Thereafter, Atty. Deloria filed several complaints for delivery of title against BPI before the HLURB on behalf of the lot buyers, which included the case entitled "Marlon Bautista, Luisito V. Ingalia, and Wilfredo Latuja, represented by Atty. Amado B. Deloria, Attorney-in-Fact v. Buenavista Properties, Inc. and/or Josephine Conde, President" docketed as HLURB Case No. REM-C-03-8-171.
On September 6, 2005, Corazon executed a Sinumpaang Salaysay stating, among others, that she was induced by a "fixer" to engage the services of Atty. Deloria as her lawyer for the purpose of filing a case against BPI before the HLURB. She also attested that although Atty. Deloria represented her before the HLURB, he neglected his duties as counsel by refusing to communicate with her and failing to file the required pleadings.
Finally, BPI alleged that Atty. Deloria made it appear that a certain Madelyn Hesola (Hesola) was the secretary of the President of BPI and in such capacity, received the HLURB's Notice of Decision of a judgment against BPI, by reason of which Atty. Deloria moved for the issuance of a writ of execution. However, BPI denied that Hesola was its employee, much more the secretary of its President. It likewise alleged that Atty. Deloria misquoted various provisions in the JVA in a position paper he filed before the HLURB.
In view of the foregoing, BPI prayed for the suspension or disbarment of Atty. Deloria for committing multiple violations of the CPR, to wit: (a) Rule 1.03, for encouraging the lot buyers to file cases against BPI in order to deflect the charges that the lot buyers have against LSDC; (b) Rules 2.03 and 8.02 for convincing the Spouses Flores to withdraw the estafa case against Menguito and to appoint him as lawyer to file a case against BPI instead; (c) Rules 1.01 and 10.02 when he resorted to lies with respect to the employment of Hesola and for misquoting the JVA in his pleadings; (d) Rule 1.01 for inducing the lot buyers to file cases against BPI; (e) Rules 15.01 and 15.03 for acting as counsel for LSDC and the lot buyers at the same time; (j) Rule 12.02 for having filed two (2) cases involving the same parties, issues, facts, and reliefs; (g) Canon 17 and Rules 18.03 and 18.04, Canon 18, for failing to file the necessary pleadings on behalf of Corazon in the HLURB case; and (h) Rule 6.03 for acting as counsel for LSDC after leaving the government service as HLURB Commissioner.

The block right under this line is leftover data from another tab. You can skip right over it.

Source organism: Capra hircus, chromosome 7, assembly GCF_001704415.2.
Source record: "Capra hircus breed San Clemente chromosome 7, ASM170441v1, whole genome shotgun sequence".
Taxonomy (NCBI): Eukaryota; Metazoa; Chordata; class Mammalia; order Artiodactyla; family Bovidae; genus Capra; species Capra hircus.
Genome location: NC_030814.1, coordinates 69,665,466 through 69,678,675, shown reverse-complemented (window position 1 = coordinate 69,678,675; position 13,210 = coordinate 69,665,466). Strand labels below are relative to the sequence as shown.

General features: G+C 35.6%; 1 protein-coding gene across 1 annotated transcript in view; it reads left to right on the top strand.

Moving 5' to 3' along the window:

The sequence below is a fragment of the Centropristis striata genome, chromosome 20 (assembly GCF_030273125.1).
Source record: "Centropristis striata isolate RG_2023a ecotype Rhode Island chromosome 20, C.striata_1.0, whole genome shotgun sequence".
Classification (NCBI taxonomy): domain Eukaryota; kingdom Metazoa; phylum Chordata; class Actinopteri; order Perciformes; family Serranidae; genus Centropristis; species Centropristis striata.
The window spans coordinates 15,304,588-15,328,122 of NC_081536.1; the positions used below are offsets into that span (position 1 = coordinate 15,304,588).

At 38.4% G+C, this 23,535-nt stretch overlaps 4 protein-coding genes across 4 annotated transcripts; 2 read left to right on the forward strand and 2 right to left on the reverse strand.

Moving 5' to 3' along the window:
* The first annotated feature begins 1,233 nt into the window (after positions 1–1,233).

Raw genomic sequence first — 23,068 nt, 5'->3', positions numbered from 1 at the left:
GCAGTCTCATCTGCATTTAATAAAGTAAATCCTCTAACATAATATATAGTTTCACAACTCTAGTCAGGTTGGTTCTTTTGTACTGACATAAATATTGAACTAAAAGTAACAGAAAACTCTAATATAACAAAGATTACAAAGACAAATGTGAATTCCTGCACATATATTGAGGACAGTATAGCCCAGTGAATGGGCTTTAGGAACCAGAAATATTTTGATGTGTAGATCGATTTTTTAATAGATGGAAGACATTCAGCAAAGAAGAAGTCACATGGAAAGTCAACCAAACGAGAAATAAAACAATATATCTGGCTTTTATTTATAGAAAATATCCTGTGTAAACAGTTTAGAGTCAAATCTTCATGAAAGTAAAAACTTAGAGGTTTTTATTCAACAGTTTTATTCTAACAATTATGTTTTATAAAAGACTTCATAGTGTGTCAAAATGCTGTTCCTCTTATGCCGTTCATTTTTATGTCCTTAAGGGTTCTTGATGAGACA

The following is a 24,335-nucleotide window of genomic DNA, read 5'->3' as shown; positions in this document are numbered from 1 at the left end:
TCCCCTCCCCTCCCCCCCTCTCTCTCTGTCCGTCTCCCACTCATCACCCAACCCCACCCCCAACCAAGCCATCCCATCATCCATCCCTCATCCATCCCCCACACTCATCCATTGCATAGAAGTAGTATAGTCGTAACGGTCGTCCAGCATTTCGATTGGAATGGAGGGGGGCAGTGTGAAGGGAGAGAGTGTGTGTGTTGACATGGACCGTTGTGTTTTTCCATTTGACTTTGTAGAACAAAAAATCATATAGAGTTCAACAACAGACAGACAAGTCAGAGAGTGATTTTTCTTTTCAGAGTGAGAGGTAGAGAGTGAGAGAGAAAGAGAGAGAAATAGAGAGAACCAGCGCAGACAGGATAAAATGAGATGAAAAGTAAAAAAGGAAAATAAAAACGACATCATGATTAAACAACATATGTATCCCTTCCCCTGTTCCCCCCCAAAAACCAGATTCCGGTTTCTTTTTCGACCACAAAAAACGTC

In his defense, Atty. Deloria argued that while the plans of the subdivision project of BPI were submitted to the HLURB in 1992 for evaluation, he wielded no influence to approve the said plans because the evaluation and approval of subdivision plans were vested with the Commissioner for Planning. He added that being only one of the four (4) commissioners of the HLURB, which always acted as a collegial body, he had very limited functions. Moreover, he denied that he resorted to machinations and "hoodwinked" the lot buyers into engaging him as their lawyer, explaining that he only wanted to help the fully-paid lot buyers to obtain their titles.